Tuesday, June 23, 2009

Religious Rackets Racquets

Honestly, I don't know why this story amuses me so much but it does. And I have absolutely no doubt that it says far far more about me than anything else but, still, petty, juvenile, puerile amused I remain.

In the Anatolian town of Konya - one of the most religiously conservative parts of Turkey - the mufti there has announced that students taking a summer course in Qu'ranic studies will also have the opportunity to learn badminton.

Yes, students who opt to save their souls by taking the 8-week God-intensive classes and, of course, who express a modicum of interest in the game, will be able to "watch a CD on badminton and then participate in the sport." There is no mention of an actual instructor.

The roots (or feathers) of badminton can be traced back to ancient Greece and given the on-again/off-again hostilities Turkey harbours towards Greece (i.e., since the dawn of time Greece has stolen anything & everything it possibly could - including a few islands in the Aegean - from Turkey), I'm surprised that they even allow it played here, let alone in a religious institution. Indeed, one of my favourite games at school is suggesting to students that it was the Greeks who invented baklava or the döner. Money just can't buy moments like those.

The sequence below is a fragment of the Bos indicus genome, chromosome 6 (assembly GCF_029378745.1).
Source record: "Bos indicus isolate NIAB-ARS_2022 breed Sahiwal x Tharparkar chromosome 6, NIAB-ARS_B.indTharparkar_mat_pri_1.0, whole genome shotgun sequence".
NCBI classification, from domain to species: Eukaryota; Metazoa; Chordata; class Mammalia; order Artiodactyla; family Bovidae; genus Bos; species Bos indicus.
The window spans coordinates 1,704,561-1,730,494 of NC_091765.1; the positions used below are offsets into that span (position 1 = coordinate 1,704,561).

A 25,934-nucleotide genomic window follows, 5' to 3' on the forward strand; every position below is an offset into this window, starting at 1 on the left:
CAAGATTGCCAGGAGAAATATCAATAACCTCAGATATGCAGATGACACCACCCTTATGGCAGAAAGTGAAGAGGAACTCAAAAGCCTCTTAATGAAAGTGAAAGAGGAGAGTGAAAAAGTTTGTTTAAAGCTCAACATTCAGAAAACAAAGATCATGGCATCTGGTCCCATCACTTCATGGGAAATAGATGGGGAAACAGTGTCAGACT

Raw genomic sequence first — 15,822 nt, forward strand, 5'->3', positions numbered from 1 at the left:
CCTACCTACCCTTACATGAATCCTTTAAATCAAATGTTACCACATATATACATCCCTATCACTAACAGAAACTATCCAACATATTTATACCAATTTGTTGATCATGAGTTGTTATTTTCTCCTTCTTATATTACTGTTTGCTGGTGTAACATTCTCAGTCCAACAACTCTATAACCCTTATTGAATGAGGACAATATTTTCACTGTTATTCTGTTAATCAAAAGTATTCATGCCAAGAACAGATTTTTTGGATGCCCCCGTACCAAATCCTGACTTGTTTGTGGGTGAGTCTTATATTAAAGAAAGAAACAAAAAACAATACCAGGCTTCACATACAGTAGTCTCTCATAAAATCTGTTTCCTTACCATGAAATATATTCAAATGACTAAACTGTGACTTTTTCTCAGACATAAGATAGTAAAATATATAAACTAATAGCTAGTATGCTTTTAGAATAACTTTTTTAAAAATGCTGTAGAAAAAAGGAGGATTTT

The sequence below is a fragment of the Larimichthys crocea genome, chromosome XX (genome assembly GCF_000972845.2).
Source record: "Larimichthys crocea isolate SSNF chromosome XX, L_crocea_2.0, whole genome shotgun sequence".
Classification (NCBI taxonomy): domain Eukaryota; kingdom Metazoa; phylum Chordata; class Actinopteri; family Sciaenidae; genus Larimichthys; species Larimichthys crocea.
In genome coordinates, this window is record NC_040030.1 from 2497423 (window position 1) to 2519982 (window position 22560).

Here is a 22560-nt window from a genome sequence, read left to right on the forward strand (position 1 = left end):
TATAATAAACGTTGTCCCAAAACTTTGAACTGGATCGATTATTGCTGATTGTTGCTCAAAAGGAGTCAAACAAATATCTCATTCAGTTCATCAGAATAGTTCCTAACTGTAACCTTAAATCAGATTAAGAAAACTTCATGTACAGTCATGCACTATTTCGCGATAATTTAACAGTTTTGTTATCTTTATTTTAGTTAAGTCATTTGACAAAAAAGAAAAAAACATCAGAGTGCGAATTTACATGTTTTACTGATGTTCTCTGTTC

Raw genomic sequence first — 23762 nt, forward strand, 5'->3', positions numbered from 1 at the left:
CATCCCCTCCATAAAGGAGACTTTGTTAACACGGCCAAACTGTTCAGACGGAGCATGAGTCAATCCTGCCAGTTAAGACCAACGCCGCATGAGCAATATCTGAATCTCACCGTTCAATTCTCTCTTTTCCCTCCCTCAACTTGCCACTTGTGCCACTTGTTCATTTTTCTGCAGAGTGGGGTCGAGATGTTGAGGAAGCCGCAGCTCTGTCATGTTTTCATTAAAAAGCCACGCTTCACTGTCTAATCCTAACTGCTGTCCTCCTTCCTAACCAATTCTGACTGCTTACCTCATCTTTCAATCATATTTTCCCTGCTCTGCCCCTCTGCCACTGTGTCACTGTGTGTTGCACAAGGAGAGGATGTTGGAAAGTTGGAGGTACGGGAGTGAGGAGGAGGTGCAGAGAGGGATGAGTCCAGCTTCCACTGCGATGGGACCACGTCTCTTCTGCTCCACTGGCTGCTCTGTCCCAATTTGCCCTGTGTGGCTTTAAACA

Then again, besides producing stunning carpets and religious zealots, Konya is the final resting place for Jalal al-Din Muhammad Rumi, the Persian poet who was the founder of the Sufi order - of Whirling Dervishes fame. Maybe spinning mystics and flailing racquets aren't that incongruous.

In any case, I just hope the word shuttlecock translates into something equally prurient in Turkish.

Monday, June 15, 2009

Close Encounters of the 4th Kind

It's been a while (I think) since I've dipped my toe into the churning waters of political incorrectness so I think the time to stick my foot in it (i.e., those churning waters of political incorrectness) is long overdue. And to be fair, I wasn't even going to bother spilling any more ink on this topic (my previous vents are well-documented) were it not for the fact that a visiting friend, himself a Turk now living in Canada, raised the topic while we catching up in Istanbul recently.